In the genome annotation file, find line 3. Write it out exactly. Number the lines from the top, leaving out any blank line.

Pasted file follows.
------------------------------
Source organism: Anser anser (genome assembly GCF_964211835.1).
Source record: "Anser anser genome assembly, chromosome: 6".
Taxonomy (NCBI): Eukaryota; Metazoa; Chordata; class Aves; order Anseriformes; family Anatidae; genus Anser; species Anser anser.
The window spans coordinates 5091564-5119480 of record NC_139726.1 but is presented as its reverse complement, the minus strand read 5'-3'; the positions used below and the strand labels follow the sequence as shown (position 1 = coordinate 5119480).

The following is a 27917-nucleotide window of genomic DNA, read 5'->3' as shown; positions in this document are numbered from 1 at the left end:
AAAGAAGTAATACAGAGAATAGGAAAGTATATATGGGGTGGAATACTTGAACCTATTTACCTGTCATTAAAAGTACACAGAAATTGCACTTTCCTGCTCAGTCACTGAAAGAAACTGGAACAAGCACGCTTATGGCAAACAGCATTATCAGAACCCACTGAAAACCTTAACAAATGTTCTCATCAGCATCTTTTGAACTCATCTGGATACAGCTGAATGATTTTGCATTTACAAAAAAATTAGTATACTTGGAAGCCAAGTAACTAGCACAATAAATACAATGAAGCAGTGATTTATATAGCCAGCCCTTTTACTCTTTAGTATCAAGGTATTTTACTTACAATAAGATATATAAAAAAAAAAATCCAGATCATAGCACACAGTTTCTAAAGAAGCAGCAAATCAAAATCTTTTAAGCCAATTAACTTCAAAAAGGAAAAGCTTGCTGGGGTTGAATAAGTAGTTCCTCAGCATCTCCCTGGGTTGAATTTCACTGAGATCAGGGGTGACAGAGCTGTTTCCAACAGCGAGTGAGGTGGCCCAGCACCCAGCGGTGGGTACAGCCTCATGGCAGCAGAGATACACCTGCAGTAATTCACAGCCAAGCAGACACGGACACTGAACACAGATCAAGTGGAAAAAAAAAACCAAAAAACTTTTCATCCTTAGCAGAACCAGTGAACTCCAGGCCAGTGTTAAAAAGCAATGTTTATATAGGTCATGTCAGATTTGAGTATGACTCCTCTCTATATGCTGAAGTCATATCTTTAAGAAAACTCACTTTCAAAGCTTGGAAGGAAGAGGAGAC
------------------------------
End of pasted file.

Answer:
Taxonomy (NCBI): Eukaryota; Metazoa; Chordata; class Aves; order Anseriformes; family Anatidae; genus Anser; species Anser anser.